Project Panettone – Round II: Here I Go Again

I’m feeling strangely optimistic about this round. Completely different recipe, totally different method from Rosa over at Rosa’s Yummy Yums. I’ve used a ciabatta recipe of hers several times before— always with excellent results—so I think my odds for success this time are pretty high.

The big difference with this recipe is the use of a biga or starter, which is a flour-water-yeast mixture that develops overnight (12 hours) and is added to the main dough the following day. This is smart; every time I’ve used a starter I’ve had good results. Actually, in researching this second time, I found that the use of a starter is a basic part of most panettone recipes. LA Times—bah. (OK, my failure in the 1st round is probably not ALL their fault 🙂 )

Another variation here is the method in which the dough ingredients are combined. Apart from the dried fruit, all dough ingredients are simply added together into one bowl; no separate whisking, stirring or kneading necessary. This worries me, but I just learned that this is part of the biga method, so I’m going with it. Besides, if it works—all the better—LESS work is never a bad thing.

So here I go again. (Stage-by-stage updates follow the recipe)

Panettone II (Adapted from Rosa’s Yummy Yumsversion of the original from King Arthur Flour Baker’s Companion Cookbook)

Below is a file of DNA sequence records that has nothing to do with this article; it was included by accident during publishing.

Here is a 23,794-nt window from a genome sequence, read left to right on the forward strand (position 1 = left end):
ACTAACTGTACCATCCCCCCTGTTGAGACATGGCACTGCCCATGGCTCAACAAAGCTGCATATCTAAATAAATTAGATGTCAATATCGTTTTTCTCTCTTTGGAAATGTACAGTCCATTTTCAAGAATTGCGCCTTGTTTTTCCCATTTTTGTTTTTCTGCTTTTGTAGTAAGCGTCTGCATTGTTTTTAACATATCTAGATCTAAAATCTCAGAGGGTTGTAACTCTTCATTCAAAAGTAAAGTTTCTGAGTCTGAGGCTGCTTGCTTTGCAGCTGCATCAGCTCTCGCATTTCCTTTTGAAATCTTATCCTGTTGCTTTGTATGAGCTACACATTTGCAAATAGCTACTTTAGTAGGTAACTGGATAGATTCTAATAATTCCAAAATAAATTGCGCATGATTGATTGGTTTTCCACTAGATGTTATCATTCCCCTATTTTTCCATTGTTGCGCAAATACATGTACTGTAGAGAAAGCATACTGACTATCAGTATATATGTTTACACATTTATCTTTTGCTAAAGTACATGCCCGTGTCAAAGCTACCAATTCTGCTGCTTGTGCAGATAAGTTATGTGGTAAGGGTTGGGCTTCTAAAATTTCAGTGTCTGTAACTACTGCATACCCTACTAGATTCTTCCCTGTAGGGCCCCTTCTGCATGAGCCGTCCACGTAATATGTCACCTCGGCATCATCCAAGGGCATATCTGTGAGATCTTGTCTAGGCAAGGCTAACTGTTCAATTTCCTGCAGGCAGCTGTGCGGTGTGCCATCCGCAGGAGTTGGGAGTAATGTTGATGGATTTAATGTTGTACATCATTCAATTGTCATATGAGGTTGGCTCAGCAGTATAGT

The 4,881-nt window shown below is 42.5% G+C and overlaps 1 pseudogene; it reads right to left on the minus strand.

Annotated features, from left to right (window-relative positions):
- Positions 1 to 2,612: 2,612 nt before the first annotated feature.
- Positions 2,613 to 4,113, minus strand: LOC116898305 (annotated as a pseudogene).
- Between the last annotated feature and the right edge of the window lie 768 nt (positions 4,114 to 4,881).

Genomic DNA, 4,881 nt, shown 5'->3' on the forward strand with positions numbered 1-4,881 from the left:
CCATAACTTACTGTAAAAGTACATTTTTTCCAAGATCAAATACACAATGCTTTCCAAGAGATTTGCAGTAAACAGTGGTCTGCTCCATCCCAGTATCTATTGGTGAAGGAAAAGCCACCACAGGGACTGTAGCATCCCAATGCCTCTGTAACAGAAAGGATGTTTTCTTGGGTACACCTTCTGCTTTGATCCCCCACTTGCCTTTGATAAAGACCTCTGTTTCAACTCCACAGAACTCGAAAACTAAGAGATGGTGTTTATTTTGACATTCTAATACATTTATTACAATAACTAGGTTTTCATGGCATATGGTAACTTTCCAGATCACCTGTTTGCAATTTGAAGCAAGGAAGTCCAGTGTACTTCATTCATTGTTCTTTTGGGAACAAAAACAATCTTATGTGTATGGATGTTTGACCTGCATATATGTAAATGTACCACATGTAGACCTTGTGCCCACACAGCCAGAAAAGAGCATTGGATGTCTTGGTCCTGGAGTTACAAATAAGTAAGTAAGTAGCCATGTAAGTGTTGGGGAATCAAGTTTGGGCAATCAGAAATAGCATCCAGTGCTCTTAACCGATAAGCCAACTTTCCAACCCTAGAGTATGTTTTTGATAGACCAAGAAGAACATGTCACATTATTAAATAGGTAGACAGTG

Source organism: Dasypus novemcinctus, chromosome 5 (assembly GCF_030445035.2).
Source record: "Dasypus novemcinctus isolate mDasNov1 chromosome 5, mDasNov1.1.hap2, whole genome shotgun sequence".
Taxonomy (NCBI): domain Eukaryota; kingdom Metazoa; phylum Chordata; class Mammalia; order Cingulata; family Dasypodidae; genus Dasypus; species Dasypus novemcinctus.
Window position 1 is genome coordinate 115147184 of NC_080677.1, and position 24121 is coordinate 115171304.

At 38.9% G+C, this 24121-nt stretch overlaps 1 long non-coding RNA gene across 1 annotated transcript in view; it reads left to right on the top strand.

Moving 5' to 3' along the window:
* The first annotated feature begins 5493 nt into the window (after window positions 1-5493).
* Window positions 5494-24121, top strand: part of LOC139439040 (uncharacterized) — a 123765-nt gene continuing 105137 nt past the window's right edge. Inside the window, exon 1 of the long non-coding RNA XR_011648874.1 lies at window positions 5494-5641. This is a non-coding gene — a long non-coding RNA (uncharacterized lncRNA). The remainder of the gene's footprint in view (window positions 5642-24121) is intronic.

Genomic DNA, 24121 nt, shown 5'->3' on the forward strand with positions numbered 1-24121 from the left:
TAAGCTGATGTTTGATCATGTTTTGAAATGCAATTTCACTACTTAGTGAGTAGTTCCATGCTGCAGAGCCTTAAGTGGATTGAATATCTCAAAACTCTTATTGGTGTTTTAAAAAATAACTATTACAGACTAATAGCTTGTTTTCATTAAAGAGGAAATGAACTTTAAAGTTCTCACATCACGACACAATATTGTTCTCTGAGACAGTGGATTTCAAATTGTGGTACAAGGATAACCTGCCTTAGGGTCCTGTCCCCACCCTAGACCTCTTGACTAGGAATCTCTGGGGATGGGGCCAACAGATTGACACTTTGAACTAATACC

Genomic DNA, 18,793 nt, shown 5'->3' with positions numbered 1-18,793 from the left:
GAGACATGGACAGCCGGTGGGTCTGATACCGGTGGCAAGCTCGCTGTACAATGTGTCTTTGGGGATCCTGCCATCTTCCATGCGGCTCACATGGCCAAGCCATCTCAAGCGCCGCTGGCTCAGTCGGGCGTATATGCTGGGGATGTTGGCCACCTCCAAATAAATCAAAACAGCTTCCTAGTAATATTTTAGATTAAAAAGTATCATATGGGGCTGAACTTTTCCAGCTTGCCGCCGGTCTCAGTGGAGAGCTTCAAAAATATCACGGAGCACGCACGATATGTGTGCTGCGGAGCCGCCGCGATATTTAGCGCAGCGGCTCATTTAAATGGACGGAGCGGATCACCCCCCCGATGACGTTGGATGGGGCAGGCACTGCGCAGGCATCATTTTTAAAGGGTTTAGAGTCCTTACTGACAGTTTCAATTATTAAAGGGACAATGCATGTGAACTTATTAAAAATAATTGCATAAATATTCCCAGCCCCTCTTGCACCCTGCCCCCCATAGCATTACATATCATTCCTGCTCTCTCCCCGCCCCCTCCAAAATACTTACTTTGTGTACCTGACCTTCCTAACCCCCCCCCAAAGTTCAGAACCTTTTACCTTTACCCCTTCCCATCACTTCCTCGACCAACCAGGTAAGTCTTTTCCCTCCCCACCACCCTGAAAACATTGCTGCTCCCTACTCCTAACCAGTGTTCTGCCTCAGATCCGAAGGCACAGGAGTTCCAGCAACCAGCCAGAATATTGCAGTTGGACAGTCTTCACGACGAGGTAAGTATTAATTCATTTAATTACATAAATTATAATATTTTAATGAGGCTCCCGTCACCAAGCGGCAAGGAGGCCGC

Makes 1 loaf

INGREDIENTS

Biga (starter):

1 1/2 cups (180g) all-purpose flour

1/2 cup (125g) lukewarm water

1/2 tsp active dried yeast

Dough:

3 large eggs (ca. 53g each)

1/2 cup (125g) unsalted butter, softened

2 1/2 cups (315g) all-purpose flour

1/3 cup (75g) extra fine sugar

5 tsp active dried yeast

1 1/2 tsp salt

2 tsp vanilla extract

the zest of 1 orange, grated

a pinch of ground nutmeg (optional)

1 1/2 cups (270g dried fruits and nuts, i.e. raisins, candied citron, candied cherries, walnuts, flaked almonds)

INSTRUCTIONS

  1. The night before, prepare the biga: Combine flour, water and yeast, kneading briefly to make a stiff dough.

Humble little biga - the night before

  1. Place the dough in a lightly greased bowl and let it rise overnight at room temperature, about 12 hours.
  2. The next day, begin preparing the dough: In a bowl and with the help of a mixer, combine the biga with all the ingredients for the dough, except the dried fruit and nuts. (You can also do this by hand, which is what I will have to do.)
  3. Knead the dough until it is smooth and supple. (According to Rosa, the dough will seem very gummy in the beginning. Just keep kneading; it will come together in the end.)

Dough after the second proof (ca. 12 hrs)

  1. Place the dough in a lightly greased bowl and let it rest for 1 hour.
  2. Then, “turn” the dough. Add the fruit and nut mixture into the center and very gently knead until the fruit and nuts are just incorporated. (Rosa advises against over-kneading here as the sugars from the fruit can slow proofing. SO, only knead until the dough has accepted the fruit.)

  1. Let the dough rest for 10 minutes.
  2. In the meantime, prepare a 8-in x 6-in (20cm x 15cm) pan by greasing it with softened butter and then lining the base and sides of the pan with parchment paper, so that the paper extends 5-in/12cm above the top of the pan. You can also just use one of those store-bought panettone paper or tin molds and line it with extra parchment to extend the top. (I used this size paper mold but think next time I’ll use a smaller one, in order to get the characteristic fluffy top.)